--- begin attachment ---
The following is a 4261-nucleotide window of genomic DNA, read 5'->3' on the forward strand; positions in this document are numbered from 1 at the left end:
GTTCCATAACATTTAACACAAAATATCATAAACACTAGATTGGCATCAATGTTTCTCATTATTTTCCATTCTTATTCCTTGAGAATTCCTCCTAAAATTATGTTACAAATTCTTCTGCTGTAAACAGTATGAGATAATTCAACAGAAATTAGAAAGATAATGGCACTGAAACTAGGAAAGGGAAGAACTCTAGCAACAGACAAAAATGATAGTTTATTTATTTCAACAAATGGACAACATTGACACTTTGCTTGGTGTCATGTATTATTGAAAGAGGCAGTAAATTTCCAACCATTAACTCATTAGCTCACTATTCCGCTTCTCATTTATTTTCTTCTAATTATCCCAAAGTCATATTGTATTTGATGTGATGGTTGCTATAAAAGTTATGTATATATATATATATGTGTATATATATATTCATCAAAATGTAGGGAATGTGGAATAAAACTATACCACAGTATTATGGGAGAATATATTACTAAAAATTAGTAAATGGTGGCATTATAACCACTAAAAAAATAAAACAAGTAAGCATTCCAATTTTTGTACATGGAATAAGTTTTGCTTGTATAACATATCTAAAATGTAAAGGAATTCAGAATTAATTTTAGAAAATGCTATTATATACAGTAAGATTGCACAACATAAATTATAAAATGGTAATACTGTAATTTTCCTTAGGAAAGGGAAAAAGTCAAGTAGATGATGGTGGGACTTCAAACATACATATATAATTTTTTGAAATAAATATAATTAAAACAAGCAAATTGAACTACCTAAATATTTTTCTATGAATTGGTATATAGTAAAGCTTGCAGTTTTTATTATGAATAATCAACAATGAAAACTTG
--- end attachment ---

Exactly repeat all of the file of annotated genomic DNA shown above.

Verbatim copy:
The following is a 4261-nucleotide window of genomic DNA, read 5'->3' on the forward strand; positions in this document are numbered from 1 at the left end:
GTTCCATAACATTTAACACAAAATATCATAAACACTAGATTGGCATCAATGTTTCTCATTATTTTCCATTCTTATTCCTTGAGAATTCCTCCTAAAATTATGTTACAAATTCTTCTGCTGTAAACAGTATGAGATAATTCAACAGAAATTAGAAAGATAATGGCACTGAAACTAGGAAAGGGAAGAACTCTAGCAACAGACAAAAATGATAGTTTATTTATTTCAACAAATGGACAACATTGACACTTTGCTTGGTGTCATGTATTATTGAAAGAGGCAGTAAATTTCCAACCATTAACTCATTAGCTCACTATTCCGCTTCTCATTTATTTTCTTCTAATTATCCCAAAGTCATATTGTATTTGATGTGATGGTTGCTATAAAAGTTATGTATATATATATATATGTGTATATATATATTCATCAAAATGTAGGGAATGTGGAATAAAACTATACCACAGTATTATGGGAGAATATATTACTAAAAATTAGTAAATGGTGGCATTATAACCACTAAAAAAATAAAACAAGTAAGCATTCCAATTTTTGTACATGGAATAAGTTTTGCTTGTATAACATATCTAAAATGTAAAGGAATTCAGAATTAATTTTAGAAAATGCTATTATATACAGTAAGATTGCACAACATAAATTATAAAATGGTAATACTGTAATTTTCCTTAGGAAAGGGAAAAAGTCAAGTAGATGATGGTGGGACTTCAAACATACATATATAATTTTTTGAAATAAATATAATTAAAACAAGCAAATTGAACTACCTAAATATTTTTCTATGAATTGGTATATAGTAAAGCTTGCAGTTTTTATTATGAATAATCAACAATGAAAACTTG